Moon Rock from the Apollo moon landing
In December 1969, museum visitors queued round the block to see a sample of rock brought back from the Moon by the Apollo 11 lunar landing.
Rocks from the Moon are extremely old compared to those on Earth. They range in age from about 3.2 billion years up to about 4.5 billion years old, whereas the Earth's oldest rocks date from about 3.9 billion years. Older formations have been destroyed and recycled by the constant shifting of the Earth's tectonic plates.
Today, a piece of Moon rock from the Apollo 12 mission, on loan from NASA, is on display as part of the exhibition The Evolution of Wales at National Museum Cardiff.
The precious rock is kept in a special airtight container filled with nitrogen to protect it from contamination. At 3.3 billion years old, it is considerably older than the most ancient Welsh rock, which is displayed alongside it - and a mere 702 million years old.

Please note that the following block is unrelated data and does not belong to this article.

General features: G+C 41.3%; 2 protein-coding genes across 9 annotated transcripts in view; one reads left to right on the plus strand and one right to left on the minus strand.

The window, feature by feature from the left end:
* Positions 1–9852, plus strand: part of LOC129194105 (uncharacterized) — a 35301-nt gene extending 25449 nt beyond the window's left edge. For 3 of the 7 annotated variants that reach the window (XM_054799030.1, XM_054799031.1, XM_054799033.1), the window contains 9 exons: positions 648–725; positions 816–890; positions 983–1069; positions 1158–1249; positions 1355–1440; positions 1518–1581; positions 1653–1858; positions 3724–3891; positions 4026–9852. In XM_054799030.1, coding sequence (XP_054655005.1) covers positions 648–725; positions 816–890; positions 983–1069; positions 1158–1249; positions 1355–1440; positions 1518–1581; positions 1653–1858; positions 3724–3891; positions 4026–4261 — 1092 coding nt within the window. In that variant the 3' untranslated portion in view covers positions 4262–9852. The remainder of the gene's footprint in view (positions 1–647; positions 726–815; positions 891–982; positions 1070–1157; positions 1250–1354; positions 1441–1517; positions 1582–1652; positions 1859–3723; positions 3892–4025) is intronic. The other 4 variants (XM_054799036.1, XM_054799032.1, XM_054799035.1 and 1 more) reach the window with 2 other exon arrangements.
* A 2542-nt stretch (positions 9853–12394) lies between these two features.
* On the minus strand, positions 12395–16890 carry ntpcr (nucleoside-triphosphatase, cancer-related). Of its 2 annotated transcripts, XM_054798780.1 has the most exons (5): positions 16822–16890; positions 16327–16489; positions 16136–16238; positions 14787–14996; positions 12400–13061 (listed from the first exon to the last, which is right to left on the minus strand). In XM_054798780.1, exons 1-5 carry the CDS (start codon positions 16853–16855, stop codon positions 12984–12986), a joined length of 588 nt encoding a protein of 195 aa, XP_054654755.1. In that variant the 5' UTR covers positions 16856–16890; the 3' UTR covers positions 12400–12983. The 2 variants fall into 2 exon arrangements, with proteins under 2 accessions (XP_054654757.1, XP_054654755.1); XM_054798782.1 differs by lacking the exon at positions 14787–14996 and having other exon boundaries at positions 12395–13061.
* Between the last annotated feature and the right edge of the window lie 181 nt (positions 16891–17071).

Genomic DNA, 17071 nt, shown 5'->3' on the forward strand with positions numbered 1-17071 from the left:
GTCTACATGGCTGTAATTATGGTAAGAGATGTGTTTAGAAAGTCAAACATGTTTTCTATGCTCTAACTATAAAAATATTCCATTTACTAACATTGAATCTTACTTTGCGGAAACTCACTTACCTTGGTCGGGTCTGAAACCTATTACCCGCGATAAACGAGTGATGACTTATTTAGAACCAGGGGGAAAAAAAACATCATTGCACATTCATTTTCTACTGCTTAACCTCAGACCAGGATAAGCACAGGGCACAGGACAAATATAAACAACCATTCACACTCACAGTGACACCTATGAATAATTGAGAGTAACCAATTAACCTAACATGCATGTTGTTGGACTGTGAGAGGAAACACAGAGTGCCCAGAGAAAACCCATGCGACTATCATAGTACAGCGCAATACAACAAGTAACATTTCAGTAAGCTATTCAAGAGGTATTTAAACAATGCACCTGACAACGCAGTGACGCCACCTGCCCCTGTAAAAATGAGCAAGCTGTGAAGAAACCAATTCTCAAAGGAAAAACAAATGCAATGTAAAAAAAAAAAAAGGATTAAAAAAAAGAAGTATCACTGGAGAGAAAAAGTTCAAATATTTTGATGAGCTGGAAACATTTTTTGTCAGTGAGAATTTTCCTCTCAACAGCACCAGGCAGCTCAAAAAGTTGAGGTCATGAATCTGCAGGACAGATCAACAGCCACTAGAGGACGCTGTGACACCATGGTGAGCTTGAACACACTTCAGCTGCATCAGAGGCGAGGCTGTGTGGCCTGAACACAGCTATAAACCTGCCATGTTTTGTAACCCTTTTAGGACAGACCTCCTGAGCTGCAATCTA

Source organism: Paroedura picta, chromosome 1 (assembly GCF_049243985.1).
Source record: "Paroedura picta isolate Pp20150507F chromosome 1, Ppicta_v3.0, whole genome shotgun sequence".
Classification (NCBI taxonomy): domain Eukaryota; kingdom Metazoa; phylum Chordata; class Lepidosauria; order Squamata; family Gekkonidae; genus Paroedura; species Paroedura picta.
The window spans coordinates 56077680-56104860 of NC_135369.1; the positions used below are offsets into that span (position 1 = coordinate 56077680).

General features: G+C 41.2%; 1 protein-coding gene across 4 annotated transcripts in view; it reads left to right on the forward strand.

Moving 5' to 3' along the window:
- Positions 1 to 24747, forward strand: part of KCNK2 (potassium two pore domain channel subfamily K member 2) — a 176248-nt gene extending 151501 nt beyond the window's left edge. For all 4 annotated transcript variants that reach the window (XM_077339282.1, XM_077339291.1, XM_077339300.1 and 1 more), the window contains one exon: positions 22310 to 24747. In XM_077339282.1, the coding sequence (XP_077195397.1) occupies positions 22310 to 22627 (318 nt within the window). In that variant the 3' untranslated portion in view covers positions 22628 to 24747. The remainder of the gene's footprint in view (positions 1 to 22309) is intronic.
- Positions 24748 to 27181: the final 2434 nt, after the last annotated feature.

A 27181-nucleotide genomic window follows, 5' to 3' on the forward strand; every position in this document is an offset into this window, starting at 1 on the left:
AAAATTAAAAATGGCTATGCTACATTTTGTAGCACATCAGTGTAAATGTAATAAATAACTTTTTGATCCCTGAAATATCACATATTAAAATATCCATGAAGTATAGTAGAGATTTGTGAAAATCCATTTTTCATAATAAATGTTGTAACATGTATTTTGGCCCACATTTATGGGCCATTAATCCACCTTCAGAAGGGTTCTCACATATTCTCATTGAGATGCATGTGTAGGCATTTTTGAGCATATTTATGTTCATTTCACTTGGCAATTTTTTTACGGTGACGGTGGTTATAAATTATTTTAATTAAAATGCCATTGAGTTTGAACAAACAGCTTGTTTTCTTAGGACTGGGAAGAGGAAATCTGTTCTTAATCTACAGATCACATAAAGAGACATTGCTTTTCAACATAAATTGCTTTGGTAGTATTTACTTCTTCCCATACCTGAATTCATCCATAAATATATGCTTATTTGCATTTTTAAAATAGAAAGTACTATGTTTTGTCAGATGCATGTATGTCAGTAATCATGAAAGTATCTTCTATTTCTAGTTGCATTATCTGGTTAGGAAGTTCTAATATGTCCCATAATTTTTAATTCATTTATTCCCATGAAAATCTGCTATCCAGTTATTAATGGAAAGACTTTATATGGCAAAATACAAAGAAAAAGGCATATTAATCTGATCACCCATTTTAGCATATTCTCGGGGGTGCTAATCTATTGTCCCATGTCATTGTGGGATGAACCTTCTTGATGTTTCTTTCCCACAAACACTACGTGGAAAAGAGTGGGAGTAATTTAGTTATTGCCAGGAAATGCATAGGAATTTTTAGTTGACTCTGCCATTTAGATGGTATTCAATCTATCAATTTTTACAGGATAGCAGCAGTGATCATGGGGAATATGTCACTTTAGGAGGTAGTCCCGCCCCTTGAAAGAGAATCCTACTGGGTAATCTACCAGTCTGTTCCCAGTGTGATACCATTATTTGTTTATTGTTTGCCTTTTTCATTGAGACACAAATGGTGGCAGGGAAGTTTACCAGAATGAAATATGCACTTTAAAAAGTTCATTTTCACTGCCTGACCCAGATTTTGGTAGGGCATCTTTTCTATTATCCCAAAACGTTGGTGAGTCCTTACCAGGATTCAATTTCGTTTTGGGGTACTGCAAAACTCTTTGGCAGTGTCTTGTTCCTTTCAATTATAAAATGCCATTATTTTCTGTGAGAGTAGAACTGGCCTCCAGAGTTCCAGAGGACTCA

The moon rock is the most expensive item in the entire museum. Its value is based on the cost of going to the moon to get another piece. It is kept in a protective nitrogen environment, only NASA has a key to open the inner case.
The Museum's moonrockBelow is a short film produced in July 2009 to mark the 40th Anniversary of the Moon landings (images and sound copyright of NASA)
Visit the exact location this specimen was collected from
- Right click on the link above and choose 'Save Link As...'.
- Open the saved file in Google Earth.
- Requires Google Earth 5.0 or above with view set to 'Moon':
Article Date: 1 September 2009